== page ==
No. "Sabbe kaya" does not mean "whole physical body". It means "all bodies". "All bodies" means experiencing the effect of the nama-kaya (mind) on the breath-kaya and the effect of the breath-kaya on the rupa-kaya (physical body).
MartinB wrote:
Wed Sep 25, 2019 6:04 am
The next step of training is the calming of the “bodily formation” (kãyasaúkhãra). Elsewhere the discourses define the “bodily formation” as in-breathing and out-breathing.
Yes, as I said, the discourses define the “bodily conditioner” as in-breathing and out-breathing.
MartinB wrote:
Wed Sep 25, 2019 6:04 am
This dovetails [joins together] with the second interpretation above, according to which “whole body” refers to the whole length of the breath.
No it does not refer to the "whole length of the breath". 1st Anālayo says it is the effect of the breath, then Anālayo says it is the whole body, then Anālayo says it is the start-middle-end of breath, now Anālayo says it is the whole length of the breath. Please. Make up your mind, Anālayo. :roll:
MartinB wrote:
Wed Sep 25, 2019 6:04 am
The Paṭisambhidāmagga
It seems Anālayo has deliberately overlooked what the Paṭisambhidāmagga says about step 3.
MartinB wrote:
Wed Sep 25, 2019 6:04 am
and the Visuddhimagga indicate that this fourth step of mindfulness of breathing also refers to maintenance of a calm and stable posture, in the sense of calming any inclination to move.
The above is obviously irrelevant and wrong; given Anapanasati can be practised in all four postures, including walking meditation. Anālayo appears to be saying the Buddha's instructing of practising in all four postures is false.
MartinB wrote:
Wed Sep 25, 2019 6:04 am
Thus the instruction to calm the bodily formations also implies an increase in general bodily calmness, an understanding that fits with the first interpretation mentioned above, taking “body” to refer to the anatomical body.
No. Anālayo already admitted the discourses define the “bodily formation [sankhara]” as in-breathing and out-breathing.
MartinB wrote:
Wed Sep 25, 2019 6:04 am
In the end, both interpretations overlap, since a calming of the breath naturally leads to increased bodily tranquillity and vice versa.
The breathing is called the "kaya sankhara" or "body conditioner" because a calming of the breath naturally leads to increased bodily tranquillity. Anālayo was taught this by Ajahn Buddhadasa.

However, the "vice versa" is not necessarily true. Sitting still in meditation without a calm mind will not result in a calming of the breathing. Therefore, Anālayo appears wrong with his idea about "vice versa".
MartinB wrote:
Wed Sep 25, 2019 6:04 am
Such calming of breath and body
Calming the breath results in calming the body. "Calming" the body does not result in calming the breath" because the body cannot be directly calmed. The body only be calmed when the mind is calmed. The proper sequence is: (i) calming the mind > (ii) calming the breath > (iii) calming the body.
MartinB wrote:
Wed Sep 25, 2019 6:04 am
can then either become the basis for developing awareness of the inner constitution of the body, as in the subsequent satipaṭṭhāna exercises, or else lead to an awareness of feelings and mental processes, as in the sixteen steps.
No. There is no such thing as "calming the body" without calming the mind & calming the breath.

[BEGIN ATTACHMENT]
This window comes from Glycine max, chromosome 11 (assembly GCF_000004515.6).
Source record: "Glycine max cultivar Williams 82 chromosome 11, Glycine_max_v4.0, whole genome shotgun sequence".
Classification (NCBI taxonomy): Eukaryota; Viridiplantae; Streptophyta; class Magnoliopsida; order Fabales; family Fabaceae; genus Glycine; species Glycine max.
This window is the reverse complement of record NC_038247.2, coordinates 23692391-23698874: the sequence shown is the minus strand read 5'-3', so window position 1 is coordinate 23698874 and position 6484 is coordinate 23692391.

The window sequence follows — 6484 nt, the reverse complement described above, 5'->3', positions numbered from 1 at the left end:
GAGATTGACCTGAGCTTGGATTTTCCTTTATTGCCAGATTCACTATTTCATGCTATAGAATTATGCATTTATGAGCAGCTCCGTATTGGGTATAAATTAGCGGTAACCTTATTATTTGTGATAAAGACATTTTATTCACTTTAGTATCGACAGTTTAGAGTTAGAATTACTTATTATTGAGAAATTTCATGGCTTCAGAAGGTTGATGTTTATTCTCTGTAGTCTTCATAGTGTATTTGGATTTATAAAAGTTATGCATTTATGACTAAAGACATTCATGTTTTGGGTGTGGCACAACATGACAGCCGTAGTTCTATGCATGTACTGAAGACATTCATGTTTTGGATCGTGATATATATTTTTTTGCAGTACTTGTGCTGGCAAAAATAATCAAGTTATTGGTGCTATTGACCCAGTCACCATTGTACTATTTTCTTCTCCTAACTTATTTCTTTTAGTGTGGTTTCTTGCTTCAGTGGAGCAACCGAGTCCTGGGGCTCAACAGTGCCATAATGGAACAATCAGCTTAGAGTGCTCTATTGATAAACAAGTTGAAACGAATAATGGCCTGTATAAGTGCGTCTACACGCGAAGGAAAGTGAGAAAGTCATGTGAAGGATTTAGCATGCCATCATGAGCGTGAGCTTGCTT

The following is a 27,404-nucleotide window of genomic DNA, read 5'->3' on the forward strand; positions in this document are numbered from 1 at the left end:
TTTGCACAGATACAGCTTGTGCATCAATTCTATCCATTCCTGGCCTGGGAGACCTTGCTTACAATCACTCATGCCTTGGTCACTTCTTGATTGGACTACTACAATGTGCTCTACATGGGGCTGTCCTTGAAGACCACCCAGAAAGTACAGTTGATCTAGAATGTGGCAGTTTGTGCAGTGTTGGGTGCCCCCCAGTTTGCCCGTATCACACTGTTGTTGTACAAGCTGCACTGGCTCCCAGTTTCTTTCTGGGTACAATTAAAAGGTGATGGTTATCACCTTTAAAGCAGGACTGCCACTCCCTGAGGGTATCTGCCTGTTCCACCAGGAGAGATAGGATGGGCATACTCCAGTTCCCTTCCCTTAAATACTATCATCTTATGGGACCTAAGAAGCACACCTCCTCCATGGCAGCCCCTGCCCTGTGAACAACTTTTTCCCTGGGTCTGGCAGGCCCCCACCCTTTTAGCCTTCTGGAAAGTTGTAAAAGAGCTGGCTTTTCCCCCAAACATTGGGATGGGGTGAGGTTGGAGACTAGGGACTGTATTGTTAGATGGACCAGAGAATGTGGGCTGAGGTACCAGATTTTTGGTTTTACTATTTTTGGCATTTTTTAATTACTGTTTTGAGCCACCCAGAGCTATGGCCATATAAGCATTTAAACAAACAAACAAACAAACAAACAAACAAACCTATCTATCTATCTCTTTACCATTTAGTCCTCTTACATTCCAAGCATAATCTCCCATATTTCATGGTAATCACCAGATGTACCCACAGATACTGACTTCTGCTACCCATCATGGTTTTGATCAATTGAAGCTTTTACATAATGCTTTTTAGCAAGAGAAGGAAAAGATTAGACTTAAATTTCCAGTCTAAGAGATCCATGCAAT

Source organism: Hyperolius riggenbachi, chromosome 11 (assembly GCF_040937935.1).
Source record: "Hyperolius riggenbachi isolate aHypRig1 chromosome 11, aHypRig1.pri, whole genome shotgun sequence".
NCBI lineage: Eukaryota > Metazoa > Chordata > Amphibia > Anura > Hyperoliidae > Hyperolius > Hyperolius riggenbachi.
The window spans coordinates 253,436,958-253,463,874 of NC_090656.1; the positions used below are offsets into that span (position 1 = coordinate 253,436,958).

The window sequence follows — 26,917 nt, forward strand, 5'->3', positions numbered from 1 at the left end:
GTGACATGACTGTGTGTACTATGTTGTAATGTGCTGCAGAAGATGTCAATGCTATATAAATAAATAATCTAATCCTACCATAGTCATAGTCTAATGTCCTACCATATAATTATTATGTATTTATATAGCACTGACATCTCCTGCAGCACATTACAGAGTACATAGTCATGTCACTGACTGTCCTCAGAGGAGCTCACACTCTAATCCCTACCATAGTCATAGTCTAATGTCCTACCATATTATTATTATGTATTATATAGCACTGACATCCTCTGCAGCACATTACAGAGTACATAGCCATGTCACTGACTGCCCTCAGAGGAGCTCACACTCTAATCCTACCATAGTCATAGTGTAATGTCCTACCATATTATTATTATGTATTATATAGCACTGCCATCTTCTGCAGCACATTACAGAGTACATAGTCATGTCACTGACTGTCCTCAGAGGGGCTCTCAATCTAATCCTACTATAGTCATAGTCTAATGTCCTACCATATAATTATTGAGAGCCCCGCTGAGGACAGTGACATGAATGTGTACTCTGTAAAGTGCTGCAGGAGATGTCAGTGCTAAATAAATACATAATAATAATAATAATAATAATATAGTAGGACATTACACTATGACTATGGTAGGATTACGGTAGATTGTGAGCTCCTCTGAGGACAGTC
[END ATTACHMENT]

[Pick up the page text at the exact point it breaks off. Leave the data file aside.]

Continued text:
MartinB wrote:
Wed Sep 25, 2019 6:04 am
In both cases
"Both cases" do not exist, in reality.
MartinB wrote:
Wed Sep 25, 2019 6:04 am
this constitutes a natural progression
No. The natural progression is:

1. Establishing mindfulness or a relatively calm mind, which means a mind without hindrances & unwholesome states.

2. Relatively calm mind results in calming breathing.

3. Calming breathing results in relaxation of physical body.
MartinB wrote:
Wed Sep 25, 2019 6:04 am
in which the establishment of a basis in bodily calmness enables awareness to proceed to subtler aspects of contemplation.
No. MN 118 teaches the meditator "establishes mindfulness to the fore". It does not teach the meditator "establishes bodily calm". As I logically suggested, there cannot be a calm body without a calm mind. Sitting still with a still body but an erratic mind will result in a very stressed body.

Kind regards :smile:
Last edited by DooDoot on Wed Sep 25, 2019 8:13 am, edited 4 times in total.
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Re: How many words in sati?

Post by DooDoot » Wed Sep 25, 2019 8:00 am

greenjuice wrote:
Wed Sep 25, 2019 7:43 am
Can i ask people to stop talking off-topic, and discuss what bodily formations are on some thread which is about that. Maybe i shouldnt have quoted that specific part, but
Thanks GJ but its not really off-topic. The instruction is not about "relaxing the eye-brows" (despite the fact that relaxing the eye-brows may be very helpful for meditation and establishing a calm mind). Regards :smile:
There is always an official executioner. If you try to take his place, It is like trying to be a master carpenter and cutting wood. If you try to cut wood like a master carpenter, you will only hurt your hand.

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Re: How many words in sati?

Post by Volo » Wed Sep 25, 2019 8:08 am

greenjuice wrote:
Tue Sep 24, 2019 2:27 pm
I've read various advice about using one word or a phrase while meditating, but in Anapanasati Sutta Buddha talks about using full sentences, eg "I will breathe in calming bodily fabrication". So, eg if one relaxes the body at the beginning of a meditation, and is in the process of relaxing the eyebrows, should one use a whole sentence "i am calming the eyebrows", or a phrase "calming the eyebrows", or just one word: "eyebrows"? Or maybe even just one general word "relax" for all body parts when relaxing them?
Sounds more like Schultz's Autogenic training than ānāpānasati practice.